Image: Brian T. Cunningham at University of Illinois, Urbana-Champaign
Using a Smart Phone as a Biosensor
Jul 24, 2013
by Nancy S. Giges ASME.org
A chance conversation some two years ago about augmented reality game apps got Brian Cunningham thinking about how the computing and imaging power of smart phones might be used for something near and dear to his heart.
Dr. Cunningham, professor of bioengineering and of electrical and computer engineering at the University of Illinois, was meeting with an alumnus who related how the games he developed had been downloaded by millions.
“I started thinking that there must be something you could do with a smart phone for medical use,” saysCunningham, whose area of research is biosensors.
With little or no funding available, Cunningham proposed his idea to engineering students looking for a required senior project, and five volunteered. Work since then has produced a first generation device using a smart phone that promises to offer a wide range of biosensing capabilities on-location, outside of a laboratory.
Led by Cunningham, the student team came up with a way to use the camera in a smart phone as a high-resolution spectrophotometer for performing some of the most important and common tests in biochemistry and molecular biology. The project is so promising that it received a grant from the National Science Foundation, and work now has started on the next generation device.
In addition to having sensing capabilities for the medical field, such as detecting toxins, proteins, bacteria, viruses, and the like, the device could also be used in the environmental and food safety areas for tests such as on-location identification and tracking of groundwater contamination and quality control for food and food ingredients.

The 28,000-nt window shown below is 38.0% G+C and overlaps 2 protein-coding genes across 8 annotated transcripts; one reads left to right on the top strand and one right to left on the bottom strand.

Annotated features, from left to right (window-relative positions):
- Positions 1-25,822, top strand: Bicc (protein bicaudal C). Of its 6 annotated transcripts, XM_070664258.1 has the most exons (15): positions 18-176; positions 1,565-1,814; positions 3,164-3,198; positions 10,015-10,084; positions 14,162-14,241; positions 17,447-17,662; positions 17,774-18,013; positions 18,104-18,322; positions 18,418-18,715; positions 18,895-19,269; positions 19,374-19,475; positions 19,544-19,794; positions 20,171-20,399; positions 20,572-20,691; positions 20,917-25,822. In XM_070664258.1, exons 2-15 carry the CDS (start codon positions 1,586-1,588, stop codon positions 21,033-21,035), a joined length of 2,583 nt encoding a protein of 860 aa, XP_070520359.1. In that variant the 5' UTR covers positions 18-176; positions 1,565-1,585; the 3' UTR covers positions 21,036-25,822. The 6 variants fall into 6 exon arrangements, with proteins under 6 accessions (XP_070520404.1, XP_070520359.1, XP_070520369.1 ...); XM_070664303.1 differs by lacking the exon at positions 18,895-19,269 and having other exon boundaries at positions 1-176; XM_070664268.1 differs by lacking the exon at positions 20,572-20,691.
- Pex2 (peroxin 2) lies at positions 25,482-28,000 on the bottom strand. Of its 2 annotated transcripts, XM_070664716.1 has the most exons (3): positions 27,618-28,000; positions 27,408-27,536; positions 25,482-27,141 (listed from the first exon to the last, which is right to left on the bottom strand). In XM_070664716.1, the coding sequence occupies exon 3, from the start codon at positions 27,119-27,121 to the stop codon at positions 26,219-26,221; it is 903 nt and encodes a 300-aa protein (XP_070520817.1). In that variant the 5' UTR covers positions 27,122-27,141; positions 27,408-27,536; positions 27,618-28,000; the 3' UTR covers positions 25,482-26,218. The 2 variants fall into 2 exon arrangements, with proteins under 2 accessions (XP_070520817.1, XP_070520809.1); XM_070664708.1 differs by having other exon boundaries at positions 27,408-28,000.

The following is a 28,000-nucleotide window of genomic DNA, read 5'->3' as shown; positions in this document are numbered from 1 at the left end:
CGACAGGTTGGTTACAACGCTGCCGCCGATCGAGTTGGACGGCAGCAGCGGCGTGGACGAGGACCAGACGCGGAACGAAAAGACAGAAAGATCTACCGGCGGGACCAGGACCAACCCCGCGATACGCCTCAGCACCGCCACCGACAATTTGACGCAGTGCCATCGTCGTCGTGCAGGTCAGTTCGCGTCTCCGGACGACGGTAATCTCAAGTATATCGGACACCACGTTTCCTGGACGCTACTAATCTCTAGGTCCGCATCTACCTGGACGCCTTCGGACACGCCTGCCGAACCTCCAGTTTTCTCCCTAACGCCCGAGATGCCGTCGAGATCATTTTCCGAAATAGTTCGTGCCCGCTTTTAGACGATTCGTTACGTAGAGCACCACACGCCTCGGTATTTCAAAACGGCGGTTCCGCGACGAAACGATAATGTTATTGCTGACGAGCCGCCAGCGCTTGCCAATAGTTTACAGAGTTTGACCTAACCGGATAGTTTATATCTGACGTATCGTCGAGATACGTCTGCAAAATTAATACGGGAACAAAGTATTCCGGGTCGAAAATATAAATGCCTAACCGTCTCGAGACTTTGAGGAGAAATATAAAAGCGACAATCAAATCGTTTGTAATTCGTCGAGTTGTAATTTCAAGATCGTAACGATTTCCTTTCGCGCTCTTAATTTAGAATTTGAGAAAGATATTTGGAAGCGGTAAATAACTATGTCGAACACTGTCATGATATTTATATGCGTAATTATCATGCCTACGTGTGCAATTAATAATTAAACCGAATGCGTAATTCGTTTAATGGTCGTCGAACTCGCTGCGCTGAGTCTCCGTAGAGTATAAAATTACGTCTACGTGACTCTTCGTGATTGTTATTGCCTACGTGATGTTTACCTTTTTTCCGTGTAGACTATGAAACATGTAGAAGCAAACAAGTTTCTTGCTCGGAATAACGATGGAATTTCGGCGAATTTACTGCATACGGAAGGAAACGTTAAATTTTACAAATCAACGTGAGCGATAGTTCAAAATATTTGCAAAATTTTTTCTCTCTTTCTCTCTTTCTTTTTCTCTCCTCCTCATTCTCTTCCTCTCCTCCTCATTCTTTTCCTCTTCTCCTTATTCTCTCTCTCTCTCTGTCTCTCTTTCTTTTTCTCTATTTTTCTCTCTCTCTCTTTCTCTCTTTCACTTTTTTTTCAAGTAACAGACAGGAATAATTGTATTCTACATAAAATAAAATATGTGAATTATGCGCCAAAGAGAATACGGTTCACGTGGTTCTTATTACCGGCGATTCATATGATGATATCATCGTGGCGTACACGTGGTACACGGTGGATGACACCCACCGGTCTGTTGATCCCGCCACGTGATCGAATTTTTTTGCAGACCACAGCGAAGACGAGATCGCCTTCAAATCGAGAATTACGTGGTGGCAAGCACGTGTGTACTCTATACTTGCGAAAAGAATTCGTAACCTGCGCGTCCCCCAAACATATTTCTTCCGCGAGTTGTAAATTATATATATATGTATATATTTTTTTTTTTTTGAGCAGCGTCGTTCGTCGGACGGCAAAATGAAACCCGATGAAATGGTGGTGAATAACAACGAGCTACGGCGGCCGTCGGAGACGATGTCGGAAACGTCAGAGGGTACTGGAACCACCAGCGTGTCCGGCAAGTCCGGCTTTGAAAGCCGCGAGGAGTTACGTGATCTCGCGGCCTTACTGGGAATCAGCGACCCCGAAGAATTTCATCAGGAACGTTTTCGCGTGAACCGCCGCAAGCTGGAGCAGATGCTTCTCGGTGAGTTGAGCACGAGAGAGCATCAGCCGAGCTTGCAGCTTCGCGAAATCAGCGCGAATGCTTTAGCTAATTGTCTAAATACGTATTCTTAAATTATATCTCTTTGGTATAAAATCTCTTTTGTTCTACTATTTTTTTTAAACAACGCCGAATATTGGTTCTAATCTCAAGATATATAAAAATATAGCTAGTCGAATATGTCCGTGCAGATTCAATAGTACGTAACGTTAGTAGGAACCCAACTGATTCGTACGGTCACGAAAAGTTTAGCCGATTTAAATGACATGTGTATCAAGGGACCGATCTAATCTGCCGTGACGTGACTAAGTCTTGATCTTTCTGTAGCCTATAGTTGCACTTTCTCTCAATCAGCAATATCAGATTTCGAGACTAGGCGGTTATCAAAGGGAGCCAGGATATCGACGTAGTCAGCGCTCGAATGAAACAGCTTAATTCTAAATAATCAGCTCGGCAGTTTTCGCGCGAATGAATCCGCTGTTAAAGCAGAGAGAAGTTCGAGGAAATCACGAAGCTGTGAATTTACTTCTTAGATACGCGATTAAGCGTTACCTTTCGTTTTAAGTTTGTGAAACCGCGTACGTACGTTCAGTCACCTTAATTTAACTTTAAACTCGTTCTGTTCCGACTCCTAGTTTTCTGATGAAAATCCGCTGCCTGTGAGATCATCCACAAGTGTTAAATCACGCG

The device consists of an app and an attachment to the phone that the team calls a “cradle.” This wedge-shaped attachment that fits on the back of the phone contains optical components, lenses and filters, and a compartment where a sample is placed. It is positioned to allow the phone’s camera to measure the spectrum of light coming through the sample and into the camera and provides a result in just a few minutes.
According to the university’s website, the cradle, holding about $200 worth of optical components, provides a result as accurate as that from a $50,000 lab spectrophotometer.
Cunningham says there were times when things didn’t work, and the team had to back up a step and try again. For example, the team tried to make the cradle out of plastic, but it wasn’t accurate enough to hold all of the lenses and other components in place to get a good spectrum. So the team went to a machine shop and had one made out of aluminum. “That worked really well, and now I think we could make a plastic one since we know how all the components come together,”says Cunningham.
The prototype works for the most commonly used biosensor tests for personal diagnostics: the ELISA, or enzyme-linked immunosorbent assay, that identifies the presence of a substance by a color change. The team, now with new members because the first team graduated, is focusing on showing how the smart phone works with a representative number of the various ELISA tests, for example, for HIV, for cancer and others.
With the NSF funding, the team is building a next generation device that will include an app and cradle capable of doing other types of tests, such as those that involve shining a laser at the sample and detecting light given off by the sample.
“Some of the tests we want to do involve detecting DNA, for example, detecting DNA that’s present from a virus or DNA that would tell you whether a certain strain of bacteria is resistant to antibiotics,” Cunningham says. “There are certain tests where you want to detect a DNA sequence and the output of that is fluorescent. Our new system incorporates a green laser pointer and the ability to shine a laser at the sample.”
The first device had to be held up to a light bulb or the sun to get the light to come through a pin hole. With the next one, the idea is to use an internal LED of the phone itself as the light source, he explaines. “It’s more self-contained.”
Cunningham says he hopes, perhaps a year from now, there may be something commercially available that could be used for tests other than medical testing, which will take longer for regulatory approval.
Nancy S. Giges is an independent writer.
I started thinking that there must be something you could do with a smart phone for medical use.Brian T. Cunningham, University of Illinois at Urbana-Champaign